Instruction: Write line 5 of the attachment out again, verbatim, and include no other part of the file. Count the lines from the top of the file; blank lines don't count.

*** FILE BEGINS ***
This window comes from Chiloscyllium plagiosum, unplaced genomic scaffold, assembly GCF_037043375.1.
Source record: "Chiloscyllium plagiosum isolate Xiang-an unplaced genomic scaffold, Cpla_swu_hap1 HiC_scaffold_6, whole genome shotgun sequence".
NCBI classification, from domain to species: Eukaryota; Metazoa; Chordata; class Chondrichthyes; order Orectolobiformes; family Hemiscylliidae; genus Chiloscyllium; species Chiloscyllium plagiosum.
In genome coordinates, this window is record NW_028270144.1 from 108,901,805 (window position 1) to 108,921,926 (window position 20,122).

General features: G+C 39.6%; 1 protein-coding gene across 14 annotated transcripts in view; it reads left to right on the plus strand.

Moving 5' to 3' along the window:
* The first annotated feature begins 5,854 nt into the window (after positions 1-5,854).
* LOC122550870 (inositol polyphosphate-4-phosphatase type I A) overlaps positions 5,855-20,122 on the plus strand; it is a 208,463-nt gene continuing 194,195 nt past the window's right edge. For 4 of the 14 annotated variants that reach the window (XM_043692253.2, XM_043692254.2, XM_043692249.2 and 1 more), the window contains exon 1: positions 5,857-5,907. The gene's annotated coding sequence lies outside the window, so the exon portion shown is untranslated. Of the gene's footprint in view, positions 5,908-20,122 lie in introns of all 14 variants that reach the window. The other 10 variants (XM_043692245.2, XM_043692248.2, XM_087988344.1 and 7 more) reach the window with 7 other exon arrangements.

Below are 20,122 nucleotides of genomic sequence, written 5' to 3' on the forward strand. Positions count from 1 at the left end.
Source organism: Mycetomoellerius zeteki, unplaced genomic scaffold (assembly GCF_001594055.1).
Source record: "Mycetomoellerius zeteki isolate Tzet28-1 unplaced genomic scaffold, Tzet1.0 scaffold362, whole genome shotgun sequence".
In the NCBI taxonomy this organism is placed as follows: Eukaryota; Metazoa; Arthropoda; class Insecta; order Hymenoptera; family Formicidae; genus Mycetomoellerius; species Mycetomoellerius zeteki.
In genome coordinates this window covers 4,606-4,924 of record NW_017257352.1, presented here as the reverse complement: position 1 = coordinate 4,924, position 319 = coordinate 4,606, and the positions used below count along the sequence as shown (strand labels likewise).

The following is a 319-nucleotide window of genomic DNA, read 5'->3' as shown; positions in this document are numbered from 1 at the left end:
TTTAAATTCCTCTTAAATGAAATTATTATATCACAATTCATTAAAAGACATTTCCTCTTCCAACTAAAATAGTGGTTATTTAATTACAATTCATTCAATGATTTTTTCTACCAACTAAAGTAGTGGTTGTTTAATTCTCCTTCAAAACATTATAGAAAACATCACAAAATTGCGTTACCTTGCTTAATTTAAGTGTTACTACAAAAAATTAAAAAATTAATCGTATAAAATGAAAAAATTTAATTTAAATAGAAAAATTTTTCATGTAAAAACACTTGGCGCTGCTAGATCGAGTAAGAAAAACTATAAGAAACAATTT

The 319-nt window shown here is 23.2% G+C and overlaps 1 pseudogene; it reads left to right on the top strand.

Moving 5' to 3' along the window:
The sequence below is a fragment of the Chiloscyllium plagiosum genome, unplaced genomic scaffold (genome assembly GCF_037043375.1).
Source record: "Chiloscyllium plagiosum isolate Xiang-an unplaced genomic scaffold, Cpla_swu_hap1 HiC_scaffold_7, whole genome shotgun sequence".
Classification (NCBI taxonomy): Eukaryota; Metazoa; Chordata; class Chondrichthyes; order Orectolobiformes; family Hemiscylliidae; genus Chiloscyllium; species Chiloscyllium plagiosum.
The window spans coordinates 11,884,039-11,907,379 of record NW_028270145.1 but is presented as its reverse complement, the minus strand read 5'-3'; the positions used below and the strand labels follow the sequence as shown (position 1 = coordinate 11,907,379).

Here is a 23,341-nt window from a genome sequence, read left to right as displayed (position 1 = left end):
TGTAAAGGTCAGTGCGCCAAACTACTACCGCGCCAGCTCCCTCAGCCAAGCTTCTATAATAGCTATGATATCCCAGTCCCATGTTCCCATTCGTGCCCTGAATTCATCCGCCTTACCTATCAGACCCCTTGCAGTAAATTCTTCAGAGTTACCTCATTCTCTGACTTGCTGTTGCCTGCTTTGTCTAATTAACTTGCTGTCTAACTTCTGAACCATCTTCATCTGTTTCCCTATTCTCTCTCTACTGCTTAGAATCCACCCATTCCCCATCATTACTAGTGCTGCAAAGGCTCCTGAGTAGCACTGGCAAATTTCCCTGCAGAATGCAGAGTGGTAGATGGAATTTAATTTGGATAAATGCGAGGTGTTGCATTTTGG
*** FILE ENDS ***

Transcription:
General features: G+C 39.6%; 1 protein-coding gene across 14 annotated transcripts in view; it reads left to right on the plus strand.